City Council reverses decision, opts for longer Cubberley lease | Town Square | Palo Alto Online |

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City Council reverses decision, opts for longer Cubberley lease

Original post made on Jun 18, 2020

Palo Alto's meandering path toward a new lease at Cubberley Community Center took another twist on Wednesday, when the City Council agreed in a closed session to sign a 54-month lease with the Palo Alto Unified School District.

Read the full story here Web Link posted Wednesday, June 17, 2020, 9:45 PM

Comments (12)

7 people like this
Posted by Ken Horowitz
a resident of University South
on Jun 18, 2020 at 1:04 am

So again another five years renting plus contributing to a Cubberley infrastructure fund plus paying all the maintenance costs, the City has to date (over 35 years)paid for a dilapidated Cubberley high school site over $250M. Mark Twain is attributed with the definition of insanity is doing something over and over again and expecting different results. Palo Alto residents should not be fooled that PAUSD has any interest in developing Cubberley into a joint school/community center. They just want to be hold onto the land.
So the City needs to get out of this agreement as soon as possible so it can find a permanent home for the nonprofits and community groups. Maybe the new Ventura site would be better location since it is more centrally located. Let’s use our City dollars wisely. When the City rents, that money is gone. Bye. Not returning. But when it pays a mortgage, it works toward full ownership. This lease agreement with PAUSD is a bad deal for the City.

12 people like this
Posted by Ken Dauber
a resident of Barron Park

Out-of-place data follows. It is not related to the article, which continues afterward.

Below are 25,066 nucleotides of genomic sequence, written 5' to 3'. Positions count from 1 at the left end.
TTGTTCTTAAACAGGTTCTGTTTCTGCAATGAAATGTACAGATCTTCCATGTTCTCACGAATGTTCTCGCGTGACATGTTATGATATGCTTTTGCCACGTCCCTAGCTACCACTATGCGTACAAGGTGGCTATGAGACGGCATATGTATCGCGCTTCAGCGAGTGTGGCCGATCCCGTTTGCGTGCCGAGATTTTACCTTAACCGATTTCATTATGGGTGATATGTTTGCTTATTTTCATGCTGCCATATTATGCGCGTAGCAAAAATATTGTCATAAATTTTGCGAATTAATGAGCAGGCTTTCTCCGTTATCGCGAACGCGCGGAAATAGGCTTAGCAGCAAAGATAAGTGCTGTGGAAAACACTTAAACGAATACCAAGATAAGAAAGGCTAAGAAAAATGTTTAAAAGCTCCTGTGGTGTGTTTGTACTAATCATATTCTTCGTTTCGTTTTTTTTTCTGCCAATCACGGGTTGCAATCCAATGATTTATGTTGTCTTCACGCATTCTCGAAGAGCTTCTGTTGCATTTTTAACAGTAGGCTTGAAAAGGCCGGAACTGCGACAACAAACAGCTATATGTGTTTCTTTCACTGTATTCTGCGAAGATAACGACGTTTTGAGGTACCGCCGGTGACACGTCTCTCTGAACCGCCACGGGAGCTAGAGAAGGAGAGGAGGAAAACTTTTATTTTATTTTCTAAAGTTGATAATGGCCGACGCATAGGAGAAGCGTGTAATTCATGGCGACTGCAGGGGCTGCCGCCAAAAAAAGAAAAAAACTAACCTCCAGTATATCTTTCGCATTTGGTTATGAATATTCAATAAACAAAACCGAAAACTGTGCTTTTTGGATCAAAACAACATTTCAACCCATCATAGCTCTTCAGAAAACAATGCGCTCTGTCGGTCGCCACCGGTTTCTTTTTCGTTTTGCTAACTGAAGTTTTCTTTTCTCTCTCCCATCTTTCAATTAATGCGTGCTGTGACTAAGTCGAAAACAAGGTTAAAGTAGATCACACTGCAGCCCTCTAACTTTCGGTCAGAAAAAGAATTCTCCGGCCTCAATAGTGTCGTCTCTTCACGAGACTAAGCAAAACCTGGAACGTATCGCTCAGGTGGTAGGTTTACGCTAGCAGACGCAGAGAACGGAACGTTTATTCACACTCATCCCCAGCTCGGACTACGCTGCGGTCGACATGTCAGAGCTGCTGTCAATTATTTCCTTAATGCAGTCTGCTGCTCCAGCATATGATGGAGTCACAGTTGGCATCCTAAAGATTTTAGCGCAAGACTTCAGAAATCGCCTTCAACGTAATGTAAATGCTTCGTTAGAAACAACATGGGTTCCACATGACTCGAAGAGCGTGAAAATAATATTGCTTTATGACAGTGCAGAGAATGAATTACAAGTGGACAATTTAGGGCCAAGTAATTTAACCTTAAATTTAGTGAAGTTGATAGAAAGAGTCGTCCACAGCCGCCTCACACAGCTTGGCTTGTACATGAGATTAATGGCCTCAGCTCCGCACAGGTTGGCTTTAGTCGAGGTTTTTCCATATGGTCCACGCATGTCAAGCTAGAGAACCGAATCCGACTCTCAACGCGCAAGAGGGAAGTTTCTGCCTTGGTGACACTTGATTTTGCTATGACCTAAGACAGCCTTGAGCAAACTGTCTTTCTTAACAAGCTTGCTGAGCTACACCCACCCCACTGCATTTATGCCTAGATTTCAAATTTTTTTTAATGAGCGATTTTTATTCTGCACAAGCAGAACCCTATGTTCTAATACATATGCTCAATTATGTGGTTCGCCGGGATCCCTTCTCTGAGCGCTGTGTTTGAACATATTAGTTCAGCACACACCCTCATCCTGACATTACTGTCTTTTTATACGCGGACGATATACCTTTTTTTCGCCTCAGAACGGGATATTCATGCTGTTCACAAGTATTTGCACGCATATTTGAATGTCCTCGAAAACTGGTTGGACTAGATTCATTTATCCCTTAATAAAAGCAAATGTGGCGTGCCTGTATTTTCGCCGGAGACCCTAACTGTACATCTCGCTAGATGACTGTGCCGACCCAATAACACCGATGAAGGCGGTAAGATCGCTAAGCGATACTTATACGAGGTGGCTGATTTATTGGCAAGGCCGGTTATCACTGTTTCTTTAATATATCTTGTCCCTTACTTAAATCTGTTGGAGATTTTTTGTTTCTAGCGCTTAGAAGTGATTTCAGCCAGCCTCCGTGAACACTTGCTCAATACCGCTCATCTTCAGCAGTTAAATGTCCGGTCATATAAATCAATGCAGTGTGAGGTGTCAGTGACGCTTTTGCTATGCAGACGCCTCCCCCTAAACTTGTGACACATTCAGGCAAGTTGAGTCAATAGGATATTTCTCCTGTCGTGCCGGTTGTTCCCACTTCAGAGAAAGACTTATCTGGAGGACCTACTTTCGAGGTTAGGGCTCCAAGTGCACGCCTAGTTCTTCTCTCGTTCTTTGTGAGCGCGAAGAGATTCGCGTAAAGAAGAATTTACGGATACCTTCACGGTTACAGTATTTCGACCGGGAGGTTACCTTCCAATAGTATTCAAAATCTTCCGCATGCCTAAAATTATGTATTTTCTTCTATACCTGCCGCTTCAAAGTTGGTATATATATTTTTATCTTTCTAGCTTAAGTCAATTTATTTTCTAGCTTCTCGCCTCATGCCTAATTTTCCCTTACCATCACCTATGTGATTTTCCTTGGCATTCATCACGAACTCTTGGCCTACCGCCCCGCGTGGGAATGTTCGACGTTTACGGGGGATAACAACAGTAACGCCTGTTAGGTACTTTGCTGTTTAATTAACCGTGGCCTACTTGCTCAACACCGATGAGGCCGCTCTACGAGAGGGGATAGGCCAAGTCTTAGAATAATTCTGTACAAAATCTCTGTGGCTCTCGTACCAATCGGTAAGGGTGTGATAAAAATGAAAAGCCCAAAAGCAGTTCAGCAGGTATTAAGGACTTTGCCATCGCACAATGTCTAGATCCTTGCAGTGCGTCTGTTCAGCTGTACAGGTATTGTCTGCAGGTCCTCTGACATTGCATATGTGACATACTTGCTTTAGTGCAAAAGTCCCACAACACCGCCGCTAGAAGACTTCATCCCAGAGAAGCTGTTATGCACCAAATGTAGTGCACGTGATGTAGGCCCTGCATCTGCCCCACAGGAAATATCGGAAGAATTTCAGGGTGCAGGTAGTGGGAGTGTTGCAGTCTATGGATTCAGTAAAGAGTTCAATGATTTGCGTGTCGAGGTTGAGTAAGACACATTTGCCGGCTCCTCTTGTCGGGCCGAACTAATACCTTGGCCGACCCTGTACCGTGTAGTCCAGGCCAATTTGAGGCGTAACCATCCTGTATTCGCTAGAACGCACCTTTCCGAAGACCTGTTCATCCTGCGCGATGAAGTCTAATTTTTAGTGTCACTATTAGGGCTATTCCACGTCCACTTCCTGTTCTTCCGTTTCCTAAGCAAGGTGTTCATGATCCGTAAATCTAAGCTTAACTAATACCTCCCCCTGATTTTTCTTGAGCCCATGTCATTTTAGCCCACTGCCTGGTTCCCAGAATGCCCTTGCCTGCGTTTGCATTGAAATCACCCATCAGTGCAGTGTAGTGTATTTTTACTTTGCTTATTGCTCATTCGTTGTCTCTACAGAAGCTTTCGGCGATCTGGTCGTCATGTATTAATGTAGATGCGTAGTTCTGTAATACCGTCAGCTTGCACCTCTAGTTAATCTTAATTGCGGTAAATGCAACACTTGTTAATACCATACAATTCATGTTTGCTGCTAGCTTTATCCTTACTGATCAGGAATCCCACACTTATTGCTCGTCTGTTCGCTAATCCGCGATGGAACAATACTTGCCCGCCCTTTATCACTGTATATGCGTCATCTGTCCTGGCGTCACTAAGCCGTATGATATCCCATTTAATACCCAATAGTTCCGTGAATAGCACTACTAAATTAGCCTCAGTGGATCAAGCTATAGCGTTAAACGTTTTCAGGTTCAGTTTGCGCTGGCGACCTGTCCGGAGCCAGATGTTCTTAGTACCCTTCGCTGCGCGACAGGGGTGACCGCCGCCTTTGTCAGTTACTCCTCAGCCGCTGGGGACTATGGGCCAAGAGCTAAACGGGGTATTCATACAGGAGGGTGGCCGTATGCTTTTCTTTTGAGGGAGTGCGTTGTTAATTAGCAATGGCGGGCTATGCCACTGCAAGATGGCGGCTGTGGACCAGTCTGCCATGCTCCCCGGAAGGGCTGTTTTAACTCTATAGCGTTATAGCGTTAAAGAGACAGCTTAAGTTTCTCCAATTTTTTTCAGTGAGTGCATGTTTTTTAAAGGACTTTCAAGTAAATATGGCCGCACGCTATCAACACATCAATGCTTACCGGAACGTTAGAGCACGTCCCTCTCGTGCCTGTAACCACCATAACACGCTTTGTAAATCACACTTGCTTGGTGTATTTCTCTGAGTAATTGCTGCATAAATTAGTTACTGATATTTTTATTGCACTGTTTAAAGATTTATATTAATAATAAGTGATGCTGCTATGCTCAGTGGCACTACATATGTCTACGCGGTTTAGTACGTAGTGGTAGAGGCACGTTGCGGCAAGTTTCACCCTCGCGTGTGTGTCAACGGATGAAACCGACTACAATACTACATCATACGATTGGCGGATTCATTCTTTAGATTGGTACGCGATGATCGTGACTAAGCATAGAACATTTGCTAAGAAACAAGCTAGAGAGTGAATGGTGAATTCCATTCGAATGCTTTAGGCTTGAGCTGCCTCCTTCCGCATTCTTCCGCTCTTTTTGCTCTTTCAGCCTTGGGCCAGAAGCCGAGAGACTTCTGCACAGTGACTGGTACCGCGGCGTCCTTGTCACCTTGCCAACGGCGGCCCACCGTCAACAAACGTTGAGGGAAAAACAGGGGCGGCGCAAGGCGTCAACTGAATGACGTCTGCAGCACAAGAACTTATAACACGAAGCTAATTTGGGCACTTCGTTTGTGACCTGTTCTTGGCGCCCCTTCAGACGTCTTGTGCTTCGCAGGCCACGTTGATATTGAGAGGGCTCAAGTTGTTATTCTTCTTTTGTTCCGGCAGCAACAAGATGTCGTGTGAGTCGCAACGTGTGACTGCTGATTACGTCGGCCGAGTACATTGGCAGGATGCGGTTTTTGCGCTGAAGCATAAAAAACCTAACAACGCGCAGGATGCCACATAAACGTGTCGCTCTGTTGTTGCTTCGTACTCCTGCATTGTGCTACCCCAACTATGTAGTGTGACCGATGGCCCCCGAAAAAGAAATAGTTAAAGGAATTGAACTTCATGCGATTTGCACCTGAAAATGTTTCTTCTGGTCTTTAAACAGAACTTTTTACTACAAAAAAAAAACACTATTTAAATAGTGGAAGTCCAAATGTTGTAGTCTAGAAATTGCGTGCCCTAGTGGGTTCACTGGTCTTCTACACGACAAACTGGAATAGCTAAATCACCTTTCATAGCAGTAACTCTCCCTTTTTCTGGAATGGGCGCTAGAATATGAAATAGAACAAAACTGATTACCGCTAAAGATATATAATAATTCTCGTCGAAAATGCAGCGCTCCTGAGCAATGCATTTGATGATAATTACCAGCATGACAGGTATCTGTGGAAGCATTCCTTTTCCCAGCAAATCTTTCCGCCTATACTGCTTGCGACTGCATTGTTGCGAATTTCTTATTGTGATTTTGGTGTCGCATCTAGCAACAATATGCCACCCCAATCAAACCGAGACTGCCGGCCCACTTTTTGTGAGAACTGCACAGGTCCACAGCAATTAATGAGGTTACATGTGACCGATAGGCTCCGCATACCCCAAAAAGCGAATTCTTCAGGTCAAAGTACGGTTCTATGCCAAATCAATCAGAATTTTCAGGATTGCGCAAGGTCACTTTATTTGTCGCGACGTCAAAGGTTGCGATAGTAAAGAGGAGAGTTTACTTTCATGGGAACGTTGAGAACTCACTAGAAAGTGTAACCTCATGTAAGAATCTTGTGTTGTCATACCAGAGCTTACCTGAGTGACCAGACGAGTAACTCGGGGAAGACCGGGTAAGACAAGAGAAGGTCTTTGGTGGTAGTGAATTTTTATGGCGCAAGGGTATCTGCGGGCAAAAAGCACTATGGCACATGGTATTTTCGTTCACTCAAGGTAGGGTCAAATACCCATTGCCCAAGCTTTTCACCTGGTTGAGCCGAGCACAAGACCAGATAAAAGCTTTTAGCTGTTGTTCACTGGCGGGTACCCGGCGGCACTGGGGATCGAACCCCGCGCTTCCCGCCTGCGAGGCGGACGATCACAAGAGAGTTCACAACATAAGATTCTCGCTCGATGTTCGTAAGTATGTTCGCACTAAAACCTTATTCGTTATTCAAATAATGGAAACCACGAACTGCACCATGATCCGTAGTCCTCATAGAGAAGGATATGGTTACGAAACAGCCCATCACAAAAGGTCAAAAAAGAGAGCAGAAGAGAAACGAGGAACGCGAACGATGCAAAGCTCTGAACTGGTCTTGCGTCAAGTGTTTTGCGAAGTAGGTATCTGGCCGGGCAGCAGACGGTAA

on Jun 18, 2020 at 8:59 am

This story says that "Vice Mayor Tom DuBois said the council has received conflicting messages from district leaders, with some saying they don’t like the new lease and others indicating that they want to get Cubberley space back so that they can use it for classrooms."

In fact, as I wrote to the City Council last Sunday to correct a similar statement in the City Council agenda, there was no request from district leaders that the City change the Cubberley lease to free up space for classrooms, or any other district purpose. The lease change was entirely at the City's initiative and request:

"However, there was no request from PAUSD to the City to retain portions of Cubberley for the district's use. The Board of Education discussed the lease agreement at two public meetings. At both of those meetings Superintendent Austin stated that the decision to reduce the scope of the lease agreement was entirely at the request of City staff. At no point did the district ask the City to give up any of the space it leases at Cubberley. If you approve the amended agreement and the City does vacate space at Cubberley, I expect that the district will make use of some of it for educational purposes -- but that's in the nature of trying to make lemonade out of lemons."

I agree with Tom that the City and the district should be discussing longer term improvements to Cubberley. I don't actually think that the change to the lease has any implication for the viability of those conversations. The school board has appointed an ad hoc com committee to have those discussions.

5 people like this
Posted by Ken Horowitz
a resident of University South
on Jun 18, 2020 at 9:39 am

Conversations between PAUSD and the City have been going on for many, many years. And there have been my multiple committees and consultants have been hired to seek a compromise. And now PAUSD has an other ad hoc committee. Lots of hours and money spent with no progress. It is time to put it in writing with this new agreement. Also does the current state of the old Cubberley structures ensure for the health, safety, and security of the building occupants and assets in the event of an earthquake. No one has addressed this issue. I think that needs to be included in the new agreement. PAUSD can have Cubberley, it belongs to them. But the City should not be enabling them. If the City thinks it is a good idea to give them money, that’s fine! But renting is a bad idea. The money is gone, never coming back.